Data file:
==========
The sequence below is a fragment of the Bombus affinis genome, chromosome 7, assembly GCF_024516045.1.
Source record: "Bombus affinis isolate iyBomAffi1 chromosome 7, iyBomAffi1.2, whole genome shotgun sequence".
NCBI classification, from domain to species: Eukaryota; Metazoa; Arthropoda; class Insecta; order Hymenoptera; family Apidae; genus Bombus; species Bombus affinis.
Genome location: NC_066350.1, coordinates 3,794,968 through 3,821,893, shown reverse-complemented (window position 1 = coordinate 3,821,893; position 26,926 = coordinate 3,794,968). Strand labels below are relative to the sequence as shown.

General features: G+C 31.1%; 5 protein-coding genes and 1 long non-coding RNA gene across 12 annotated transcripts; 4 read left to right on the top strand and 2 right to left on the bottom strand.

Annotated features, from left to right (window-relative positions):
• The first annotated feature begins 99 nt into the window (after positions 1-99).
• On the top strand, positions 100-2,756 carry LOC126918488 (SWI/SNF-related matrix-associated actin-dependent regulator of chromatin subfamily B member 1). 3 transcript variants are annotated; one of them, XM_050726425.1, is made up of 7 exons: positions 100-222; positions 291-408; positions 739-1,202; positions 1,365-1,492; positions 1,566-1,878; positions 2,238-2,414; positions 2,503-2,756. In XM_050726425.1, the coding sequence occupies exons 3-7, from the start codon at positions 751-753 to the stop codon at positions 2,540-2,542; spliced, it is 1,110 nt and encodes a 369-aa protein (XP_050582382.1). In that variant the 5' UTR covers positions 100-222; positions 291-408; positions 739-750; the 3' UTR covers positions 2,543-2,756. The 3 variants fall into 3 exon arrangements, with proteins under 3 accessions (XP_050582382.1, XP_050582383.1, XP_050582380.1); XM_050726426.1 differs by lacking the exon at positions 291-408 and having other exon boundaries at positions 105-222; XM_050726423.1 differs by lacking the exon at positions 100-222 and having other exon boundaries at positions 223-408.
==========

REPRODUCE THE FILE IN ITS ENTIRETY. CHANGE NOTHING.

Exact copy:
The sequence below is a fragment of the Bombus affinis genome, chromosome 7, assembly GCF_024516045.1.
Source record: "Bombus affinis isolate iyBomAffi1 chromosome 7, iyBomAffi1.2, whole genome shotgun sequence".
NCBI classification, from domain to species: Eukaryota; Metazoa; Arthropoda; class Insecta; order Hymenoptera; family Apidae; genus Bombus; species Bombus affinis.
Genome location: NC_066350.1, coordinates 3,794,968 through 3,821,893, shown reverse-complemented (window position 1 = coordinate 3,821,893; position 26,926 = coordinate 3,794,968). Strand labels below are relative to the sequence as shown.

General features: G+C 31.1%; 5 protein-coding genes and 1 long non-coding RNA gene across 12 annotated transcripts; 4 read left to right on the top strand and 2 right to left on the bottom strand.

Annotated features, from left to right (window-relative positions):
• The first annotated feature begins 99 nt into the window (after positions 1-99).
• On the top strand, positions 100-2,756 carry LOC126918488 (SWI/SNF-related matrix-associated actin-dependent regulator of chromatin subfamily B member 1). 3 transcript variants are annotated; one of them, XM_050726425.1, is made up of 7 exons: positions 100-222; positions 291-408; positions 739-1,202; positions 1,365-1,492; positions 1,566-1,878; positions 2,238-2,414; positions 2,503-2,756. In XM_050726425.1, the coding sequence occupies exons 3-7, from the start codon at positions 751-753 to the stop codon at positions 2,540-2,542; spliced, it is 1,110 nt and encodes a 369-aa protein (XP_050582382.1). In that variant the 5' UTR covers positions 100-222; positions 291-408; positions 739-750; the 3' UTR covers positions 2,543-2,756. The 3 variants fall into 3 exon arrangements, with proteins under 3 accessions (XP_050582382.1, XP_050582383.1, XP_050582380.1); XM_050726426.1 differs by lacking the exon at positions 291-408 and having other exon boundaries at positions 105-222; XM_050726423.1 differs by lacking the exon at positions 100-222 and having other exon boundaries at positions 223-408.